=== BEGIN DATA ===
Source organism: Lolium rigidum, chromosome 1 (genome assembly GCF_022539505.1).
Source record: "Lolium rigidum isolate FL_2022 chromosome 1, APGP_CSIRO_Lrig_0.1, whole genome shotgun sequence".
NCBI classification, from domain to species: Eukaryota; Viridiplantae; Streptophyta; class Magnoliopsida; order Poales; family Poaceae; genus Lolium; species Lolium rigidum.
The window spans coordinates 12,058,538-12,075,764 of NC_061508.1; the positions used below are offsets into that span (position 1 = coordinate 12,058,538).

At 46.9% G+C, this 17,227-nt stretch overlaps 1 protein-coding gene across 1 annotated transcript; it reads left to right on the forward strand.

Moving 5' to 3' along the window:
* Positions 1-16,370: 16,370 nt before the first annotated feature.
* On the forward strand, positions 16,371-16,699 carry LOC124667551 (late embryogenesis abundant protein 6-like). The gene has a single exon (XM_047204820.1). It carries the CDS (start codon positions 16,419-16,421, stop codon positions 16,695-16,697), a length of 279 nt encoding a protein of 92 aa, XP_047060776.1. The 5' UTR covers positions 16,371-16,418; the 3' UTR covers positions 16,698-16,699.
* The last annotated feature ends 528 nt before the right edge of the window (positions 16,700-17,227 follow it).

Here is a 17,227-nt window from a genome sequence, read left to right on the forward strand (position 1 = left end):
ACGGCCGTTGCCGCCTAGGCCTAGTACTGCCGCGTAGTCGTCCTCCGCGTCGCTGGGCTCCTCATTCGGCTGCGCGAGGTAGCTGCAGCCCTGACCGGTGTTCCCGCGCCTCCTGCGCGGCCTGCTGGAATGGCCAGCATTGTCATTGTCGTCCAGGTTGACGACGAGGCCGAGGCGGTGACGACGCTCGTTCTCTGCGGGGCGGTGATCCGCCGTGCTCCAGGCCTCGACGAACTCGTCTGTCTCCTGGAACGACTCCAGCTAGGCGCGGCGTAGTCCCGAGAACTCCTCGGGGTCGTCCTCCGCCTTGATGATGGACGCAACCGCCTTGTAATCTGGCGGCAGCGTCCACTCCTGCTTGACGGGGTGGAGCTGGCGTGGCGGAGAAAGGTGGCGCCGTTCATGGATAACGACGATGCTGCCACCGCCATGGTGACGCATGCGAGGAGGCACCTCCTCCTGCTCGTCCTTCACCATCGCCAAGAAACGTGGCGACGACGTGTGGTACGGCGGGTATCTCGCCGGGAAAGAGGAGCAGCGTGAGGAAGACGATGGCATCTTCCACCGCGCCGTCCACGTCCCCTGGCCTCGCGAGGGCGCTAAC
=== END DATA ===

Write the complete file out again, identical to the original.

Source organism: Lolium rigidum, chromosome 1 (genome assembly GCF_022539505.1).
Source record: "Lolium rigidum isolate FL_2022 chromosome 1, APGP_CSIRO_Lrig_0.1, whole genome shotgun sequence".
NCBI classification, from domain to species: Eukaryota; Viridiplantae; Streptophyta; class Magnoliopsida; order Poales; family Poaceae; genus Lolium; species Lolium rigidum.
The window spans coordinates 12,058,538-12,075,764 of NC_061508.1; the positions used below are offsets into that span (position 1 = coordinate 12,058,538).

At 46.9% G+C, this 17,227-nt stretch overlaps 1 protein-coding gene across 1 annotated transcript; it reads left to right on the forward strand.

Moving 5' to 3' along the window:
* Positions 1-16,370: 16,370 nt before the first annotated feature.
* On the forward strand, positions 16,371-16,699 carry LOC124667551 (late embryogenesis abundant protein 6-like). The gene has a single exon (XM_047204820.1). It carries the CDS (start codon positions 16,419-16,421, stop codon positions 16,695-16,697), a length of 279 nt encoding a protein of 92 aa, XP_047060776.1. The 5' UTR covers positions 16,371-16,418; the 3' UTR covers positions 16,698-16,699.
* The last annotated feature ends 528 nt before the right edge of the window (positions 16,700-17,227 follow it).

Here is a 17,227-nt window from a genome sequence, read left to right on the forward strand (position 1 = left end):
ACGGCCGTTGCCGCCTAGGCCTAGTACTGCCGCGTAGTCGTCCTCCGCGTCGCTGGGCTCCTCATTCGGCTGCGCGAGGTAGCTGCAGCCCTGACCGGTGTTCCCGCGCCTCCTGCGCGGCCTGCTGGAATGGCCAGCATTGTCATTGTCGTCCAGGTTGACGACGAGGCCGAGGCGGTGACGACGCTCGTTCTCTGCGGGGCGGTGATCCGCCGTGCTCCAGGCCTCGACGAACTCGTCTGTCTCCTGGAACGACTCCAGCTAGGCGCGGCGTAGTCCCGAGAACTCCTCGGGGTCGTCCTCCGCCTTGATGATGGACGCAACCGCCTTGTAATCTGGCGGCAGCGTCCACTCCTGCTTGACGGGGTGGAGCTGGCGTGGCGGAGAAAGGTGGCGCCGTTCATGGATAACGACGATGCTGCCACCGCCATGGTGACGCATGCGAGGAGGCACCTCCTCCTGCTCGTCCTTCACCATCGCCAAGAAACGTGGCGACGACGTGTGGTACGGCGGGTATCTCGCCGGGAAAGAGGAGCAGCGTGAGGAAGACGATGGCATCTTCCACCGCGCCGTCCACGTCCCCTGGCCTCGCGAGGGCGCTAAC